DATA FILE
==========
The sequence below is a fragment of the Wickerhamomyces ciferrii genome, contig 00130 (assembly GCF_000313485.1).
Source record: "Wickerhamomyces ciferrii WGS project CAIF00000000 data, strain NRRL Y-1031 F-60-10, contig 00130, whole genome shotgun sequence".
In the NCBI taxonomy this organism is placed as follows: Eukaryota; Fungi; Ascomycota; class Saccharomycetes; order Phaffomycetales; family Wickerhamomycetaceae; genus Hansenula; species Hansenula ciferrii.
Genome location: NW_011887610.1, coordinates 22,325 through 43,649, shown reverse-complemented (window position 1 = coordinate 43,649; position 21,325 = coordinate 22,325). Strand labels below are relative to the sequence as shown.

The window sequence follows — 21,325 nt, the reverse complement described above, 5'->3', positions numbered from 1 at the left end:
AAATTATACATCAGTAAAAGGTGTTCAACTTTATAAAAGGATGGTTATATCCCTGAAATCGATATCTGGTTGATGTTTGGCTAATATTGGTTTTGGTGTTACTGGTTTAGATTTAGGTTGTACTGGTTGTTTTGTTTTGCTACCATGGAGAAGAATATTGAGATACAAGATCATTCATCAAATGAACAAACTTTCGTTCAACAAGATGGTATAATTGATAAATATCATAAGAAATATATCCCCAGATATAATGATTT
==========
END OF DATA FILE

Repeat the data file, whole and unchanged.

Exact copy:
The sequence below is a fragment of the Wickerhamomyces ciferrii genome, contig 00130 (assembly GCF_000313485.1).
Source record: "Wickerhamomyces ciferrii WGS project CAIF00000000 data, strain NRRL Y-1031 F-60-10, contig 00130, whole genome shotgun sequence".
In the NCBI taxonomy this organism is placed as follows: Eukaryota; Fungi; Ascomycota; class Saccharomycetes; order Phaffomycetales; family Wickerhamomycetaceae; genus Hansenula; species Hansenula ciferrii.
Genome location: NW_011887610.1, coordinates 22,325 through 43,649, shown reverse-complemented (window position 1 = coordinate 43,649; position 21,325 = coordinate 22,325). Strand labels below are relative to the sequence as shown.

The window sequence follows — 21,325 nt, the reverse complement described above, 5'->3', positions numbered from 1 at the left end:
AAATTATACATCAGTAAAAGGTGTTCAACTTTATAAAAGGATGGTTATATCCCTGAAATCGATATCTGGTTGATGTTTGGCTAATATTGGTTTTGGTGTTACTGGTTTAGATTTAGGTTGTACTGGTTGTTTTGTTTTGCTACCATGGAGAAGAATATTGAGATACAAGATCATTCATCAAATGAACAAACTTTCGTTCAACAAGATGGTATAATTGATAAATATCATAAGAAATATATCCCCAGATATAATGATTT